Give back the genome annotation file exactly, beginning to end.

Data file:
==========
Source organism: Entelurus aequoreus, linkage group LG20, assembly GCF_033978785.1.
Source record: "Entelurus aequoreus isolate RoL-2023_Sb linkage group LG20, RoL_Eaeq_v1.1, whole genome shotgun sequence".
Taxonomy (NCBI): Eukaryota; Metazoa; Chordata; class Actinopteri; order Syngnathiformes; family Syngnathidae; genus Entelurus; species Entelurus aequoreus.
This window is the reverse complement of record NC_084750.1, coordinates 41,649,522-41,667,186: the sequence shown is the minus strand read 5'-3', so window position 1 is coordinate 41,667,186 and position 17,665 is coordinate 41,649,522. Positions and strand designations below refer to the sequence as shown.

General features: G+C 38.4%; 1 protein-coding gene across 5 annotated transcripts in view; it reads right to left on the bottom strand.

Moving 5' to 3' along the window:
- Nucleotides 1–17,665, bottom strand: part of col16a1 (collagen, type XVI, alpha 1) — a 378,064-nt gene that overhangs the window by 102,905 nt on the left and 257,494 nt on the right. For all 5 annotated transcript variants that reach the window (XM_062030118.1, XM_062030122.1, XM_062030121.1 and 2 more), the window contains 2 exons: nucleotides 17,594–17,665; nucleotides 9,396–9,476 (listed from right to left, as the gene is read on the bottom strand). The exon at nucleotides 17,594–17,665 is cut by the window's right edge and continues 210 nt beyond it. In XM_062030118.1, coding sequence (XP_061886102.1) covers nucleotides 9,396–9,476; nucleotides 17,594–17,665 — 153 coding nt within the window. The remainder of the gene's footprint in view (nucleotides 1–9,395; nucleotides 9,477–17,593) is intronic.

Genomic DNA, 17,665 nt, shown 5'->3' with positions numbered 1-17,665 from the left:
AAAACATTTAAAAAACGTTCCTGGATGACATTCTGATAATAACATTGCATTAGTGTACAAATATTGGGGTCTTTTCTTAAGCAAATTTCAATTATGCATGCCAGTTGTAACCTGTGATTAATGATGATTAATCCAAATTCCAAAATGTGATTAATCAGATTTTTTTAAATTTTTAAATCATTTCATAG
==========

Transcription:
Source organism: Entelurus aequoreus, linkage group LG20, assembly GCF_033978785.1.
Source record: "Entelurus aequoreus isolate RoL-2023_Sb linkage group LG20, RoL_Eaeq_v1.1, whole genome shotgun sequence".
Taxonomy (NCBI): Eukaryota; Metazoa; Chordata; class Actinopteri; order Syngnathiformes; family Syngnathidae; genus Entelurus; species Entelurus aequoreus.
This window is the reverse complement of record NC_084750.1, coordinates 41,649,522-41,667,186: the sequence shown is the minus strand read 5'-3', so window position 1 is coordinate 41,667,186 and position 17,665 is coordinate 41,649,522. Positions and strand designations below refer to the sequence as shown.

General features: G+C 38.4%; 1 protein-coding gene across 5 annotated transcripts in view; it reads right to left on the bottom strand.

Moving 5' to 3' along the window:
- Nucleotides 1–17,665, bottom strand: part of col16a1 (collagen, type XVI, alpha 1) — a 378,064-nt gene that overhangs the window by 102,905 nt on the left and 257,494 nt on the right. For all 5 annotated transcript variants that reach the window (XM_062030118.1, XM_062030122.1, XM_062030121.1 and 2 more), the window contains 2 exons: nucleotides 17,594–17,665; nucleotides 9,396–9,476 (listed from right to left, as the gene is read on the bottom strand). The exon at nucleotides 17,594–17,665 is cut by the window's right edge and continues 210 nt beyond it. In XM_062030118.1, coding sequence (XP_061886102.1) covers nucleotides 9,396–9,476; nucleotides 17,594–17,665 — 153 coding nt within the window. The remainder of the gene's footprint in view (nucleotides 1–9,395; nucleotides 9,477–17,593) is intronic.

Genomic DNA, 17,665 nt, shown 5'->3' with positions numbered 1-17,665 from the left:
AAAACATTTAAAAAACGTTCCTGGATGACATTCTGATAATAACATTGCATTAGTGTACAAATATTGGGGTCTTTTCTTAAGCAAATTTCAATTATGCATGCCAGTTGTAACCTGTGATTAATGATGATTAATCCAAATTCCAAAATGTGATTAATCAGATTTTTTTAAATTTTTAAATCATTTCATAG